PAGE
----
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The Daily Wildcat

The Daily Wildcat


‘Little Angels’ walk for the dead

Ernie Somoza/ Arizona Daily Wildcat

Children wait in line to create unique heads for the Little Angels Parade. The Procession was held at Armory park celebrating life and death.
Ernie Somoza
Ernie Somoza/ Arizona Daily Wildcat Children wait in line to create unique heads for the Little Angels Parade. The Procession was held at Armory park celebrating life and death.

Richard Davis held up a photograph of a smiling, young boy.

“”This is Drew at age 3,”” he said. “”And that photo there is his senior picture.””

Drew Davis, a graduate of Catalina Foothills High School and a junior at UA, died July 9, 2006. He was 22 years old. His parents, Richard and Kathy Davis, created a memorial altar for him on Saturday in Armory Park at the annual Personal Altar Vigil and Procession of Little Angels.

Their altar was one of many created by community members in remembrance of loved ones who have passed away.

“”Whatever was important to Drew, I brought,”” Kathy Davis said as she set small glass bowls of Skittles and mint Lifesavers on the table. “”These were his favorite candies.””

A few feet away from the altars, children prepared for the Procession of Little Angels, a community parade around downtown Tucson. The procession and vigil are both projects of Many Mouths One Stomach, a Tucson-based organization that coordinates many artistic and cultural events.  

Children played music with volunteer musicians, decorated sugar skulls and painted cardboard wings that they could wear in the procession.

Jhon Sanders, one of the event directors for the Procession of Little Angels and member of Many Mouths One Stomach, said the procession started in 2006 in response to community feedback.

“”People wanted something more family-oriented that connected with the All Souls Procession,”” Sanders said. “”It is quite different from the All Souls Procession because Procession of Little Angels is a kid-driven event. We let kid energy dictate what happens there.””

The purpose of the Procession of Little Angels is to provide families with the opportunity to open the discussion of mortality with their children, Sanders said.

“”We create the rough framework, they decide how to do it,”” Sanders said. “”We don’t impose, we just provide the opportunity.””

Jane Beiser heard about the event from her sister, Judith Willett, and traveled from San Diego to honor her family in the procession. She and her sister created an altar that represented all of their family who had passed, particularly their mother and father, Beiser said.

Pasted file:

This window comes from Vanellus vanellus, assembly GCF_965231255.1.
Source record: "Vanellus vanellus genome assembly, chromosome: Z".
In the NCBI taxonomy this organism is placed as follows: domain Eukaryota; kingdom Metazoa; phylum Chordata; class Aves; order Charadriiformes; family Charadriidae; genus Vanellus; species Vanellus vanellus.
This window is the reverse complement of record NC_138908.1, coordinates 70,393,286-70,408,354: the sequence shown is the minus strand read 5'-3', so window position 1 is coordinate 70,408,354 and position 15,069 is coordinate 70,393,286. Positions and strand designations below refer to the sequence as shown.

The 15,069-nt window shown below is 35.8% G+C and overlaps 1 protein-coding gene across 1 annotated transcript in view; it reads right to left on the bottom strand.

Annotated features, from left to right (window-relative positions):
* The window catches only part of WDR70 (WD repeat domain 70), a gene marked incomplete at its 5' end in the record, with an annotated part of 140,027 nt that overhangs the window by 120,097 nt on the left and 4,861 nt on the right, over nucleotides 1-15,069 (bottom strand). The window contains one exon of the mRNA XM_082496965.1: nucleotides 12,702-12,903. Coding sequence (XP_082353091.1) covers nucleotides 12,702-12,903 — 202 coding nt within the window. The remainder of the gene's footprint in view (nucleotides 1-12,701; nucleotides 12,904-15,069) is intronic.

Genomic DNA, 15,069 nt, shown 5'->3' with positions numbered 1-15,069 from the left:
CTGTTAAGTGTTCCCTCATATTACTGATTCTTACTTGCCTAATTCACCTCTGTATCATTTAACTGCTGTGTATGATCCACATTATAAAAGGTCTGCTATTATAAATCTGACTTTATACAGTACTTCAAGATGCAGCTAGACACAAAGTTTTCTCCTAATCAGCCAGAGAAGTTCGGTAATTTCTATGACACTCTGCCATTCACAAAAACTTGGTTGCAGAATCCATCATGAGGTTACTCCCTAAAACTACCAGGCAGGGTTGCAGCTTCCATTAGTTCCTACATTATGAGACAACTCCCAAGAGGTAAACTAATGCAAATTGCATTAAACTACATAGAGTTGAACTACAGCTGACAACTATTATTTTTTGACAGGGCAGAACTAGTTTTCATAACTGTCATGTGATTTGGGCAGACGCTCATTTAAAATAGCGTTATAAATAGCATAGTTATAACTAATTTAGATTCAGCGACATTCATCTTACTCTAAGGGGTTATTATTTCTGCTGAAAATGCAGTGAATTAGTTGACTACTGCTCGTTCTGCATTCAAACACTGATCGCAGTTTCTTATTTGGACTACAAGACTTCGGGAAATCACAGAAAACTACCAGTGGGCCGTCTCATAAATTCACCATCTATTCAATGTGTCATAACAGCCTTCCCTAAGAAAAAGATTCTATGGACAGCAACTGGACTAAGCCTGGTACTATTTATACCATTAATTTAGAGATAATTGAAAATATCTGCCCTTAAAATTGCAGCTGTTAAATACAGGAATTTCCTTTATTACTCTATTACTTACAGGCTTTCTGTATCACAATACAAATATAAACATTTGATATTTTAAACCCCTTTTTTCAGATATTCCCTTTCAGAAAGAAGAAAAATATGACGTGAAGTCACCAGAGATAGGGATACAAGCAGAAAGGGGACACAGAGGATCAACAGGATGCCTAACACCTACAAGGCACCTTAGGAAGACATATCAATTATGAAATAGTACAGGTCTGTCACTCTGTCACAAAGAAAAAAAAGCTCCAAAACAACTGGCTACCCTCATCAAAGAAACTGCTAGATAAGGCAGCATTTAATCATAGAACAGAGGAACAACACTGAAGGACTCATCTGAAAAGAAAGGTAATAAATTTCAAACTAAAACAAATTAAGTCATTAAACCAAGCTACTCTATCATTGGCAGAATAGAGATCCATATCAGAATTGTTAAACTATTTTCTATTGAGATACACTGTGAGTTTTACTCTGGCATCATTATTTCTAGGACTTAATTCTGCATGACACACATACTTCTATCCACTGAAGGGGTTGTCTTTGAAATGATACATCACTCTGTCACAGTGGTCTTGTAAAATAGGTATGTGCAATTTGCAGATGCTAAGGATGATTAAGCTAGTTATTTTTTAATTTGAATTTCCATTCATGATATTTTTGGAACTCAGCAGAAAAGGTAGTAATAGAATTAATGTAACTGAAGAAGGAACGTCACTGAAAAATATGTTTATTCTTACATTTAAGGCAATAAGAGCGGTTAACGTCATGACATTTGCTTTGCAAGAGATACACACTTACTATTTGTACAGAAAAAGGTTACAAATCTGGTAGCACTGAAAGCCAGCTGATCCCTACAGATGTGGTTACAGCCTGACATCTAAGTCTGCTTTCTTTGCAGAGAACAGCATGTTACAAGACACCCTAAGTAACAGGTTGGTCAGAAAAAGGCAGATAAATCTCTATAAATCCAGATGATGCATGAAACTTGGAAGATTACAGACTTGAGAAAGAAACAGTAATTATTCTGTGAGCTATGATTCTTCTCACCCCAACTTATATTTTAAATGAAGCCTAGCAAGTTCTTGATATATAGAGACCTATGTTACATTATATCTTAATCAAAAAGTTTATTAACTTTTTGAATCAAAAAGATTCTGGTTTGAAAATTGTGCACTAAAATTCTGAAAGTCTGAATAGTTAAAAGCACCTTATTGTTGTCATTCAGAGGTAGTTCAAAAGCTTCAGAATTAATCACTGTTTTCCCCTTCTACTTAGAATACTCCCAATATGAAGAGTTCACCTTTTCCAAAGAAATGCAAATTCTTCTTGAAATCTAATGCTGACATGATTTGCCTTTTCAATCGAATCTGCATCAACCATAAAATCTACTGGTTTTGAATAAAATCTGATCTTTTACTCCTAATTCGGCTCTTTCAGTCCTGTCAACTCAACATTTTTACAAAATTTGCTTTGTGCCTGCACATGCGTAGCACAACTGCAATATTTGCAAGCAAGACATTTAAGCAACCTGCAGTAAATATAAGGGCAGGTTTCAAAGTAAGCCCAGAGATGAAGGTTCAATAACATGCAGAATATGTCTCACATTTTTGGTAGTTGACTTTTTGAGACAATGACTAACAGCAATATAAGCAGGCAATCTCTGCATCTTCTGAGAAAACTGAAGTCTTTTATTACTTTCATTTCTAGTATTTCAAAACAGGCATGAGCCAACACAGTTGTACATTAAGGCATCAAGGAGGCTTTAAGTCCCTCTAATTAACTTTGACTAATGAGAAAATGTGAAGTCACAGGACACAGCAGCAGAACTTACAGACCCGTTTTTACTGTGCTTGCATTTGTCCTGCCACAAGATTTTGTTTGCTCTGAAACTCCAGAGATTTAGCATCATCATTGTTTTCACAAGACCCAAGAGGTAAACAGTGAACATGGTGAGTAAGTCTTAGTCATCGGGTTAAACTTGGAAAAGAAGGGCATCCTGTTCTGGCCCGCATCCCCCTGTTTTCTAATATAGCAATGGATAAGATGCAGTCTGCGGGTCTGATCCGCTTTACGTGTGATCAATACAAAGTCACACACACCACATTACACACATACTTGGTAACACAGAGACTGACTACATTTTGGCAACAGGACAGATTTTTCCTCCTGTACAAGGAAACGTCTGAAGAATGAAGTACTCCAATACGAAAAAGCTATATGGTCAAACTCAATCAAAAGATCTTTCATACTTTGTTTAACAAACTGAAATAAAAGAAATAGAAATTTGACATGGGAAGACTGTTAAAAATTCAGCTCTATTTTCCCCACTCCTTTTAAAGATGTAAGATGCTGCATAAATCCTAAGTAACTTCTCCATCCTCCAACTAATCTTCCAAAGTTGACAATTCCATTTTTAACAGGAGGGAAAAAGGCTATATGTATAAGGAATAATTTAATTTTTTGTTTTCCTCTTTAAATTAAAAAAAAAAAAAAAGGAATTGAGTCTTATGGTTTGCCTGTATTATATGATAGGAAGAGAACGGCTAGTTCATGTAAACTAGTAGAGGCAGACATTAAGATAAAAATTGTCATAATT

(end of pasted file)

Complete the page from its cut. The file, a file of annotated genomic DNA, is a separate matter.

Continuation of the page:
“”My children are going to come later in the day and there are probably a few things here even they haven’t heard. We tried to put a lot of stories and history into the altar,”” Willett said.

Nicole Zwickl attended the procession to watch her niece in the parade, as well as honor her grandfather with an altar her family had prepared.

“”I like all the activities they have for the kids. It is very inviting and everyone here is so friendly,”” Zwickl said.

Stories That Soar, a Tucson literacy and performing arts program, teamed up with Tucson Circus Arts to perform original stories written by children about their experiences with death as the final activity before the procession. Angels on stilts from Tucson Circus Arts led the children, bearing their personalized wings, on a procession around the downtown public square to the finale performance.

The procession attracted hundreds of people, including passersby like Ron Koeppel. Koeppel said he saw a flyer for the event that morning and decided to stop by.

“”I just think that this is a great way to honor the dead and acknowledge death,”” Koeppel said.

The altars were on display until 11 p.m. for public viewing.

“”The Personal Altars Vigil is a very good reminder of mortality and the fact that we all live and we all die,”” Sanders said.

The Davis’ said that many people had come up to their altar and asked about it.

“”It’s a way to heal. People who come to the procession see our altar and ask about Drew and it helps,”” Davis said,   “”When you get to start talking about it, it gets a little easier.””

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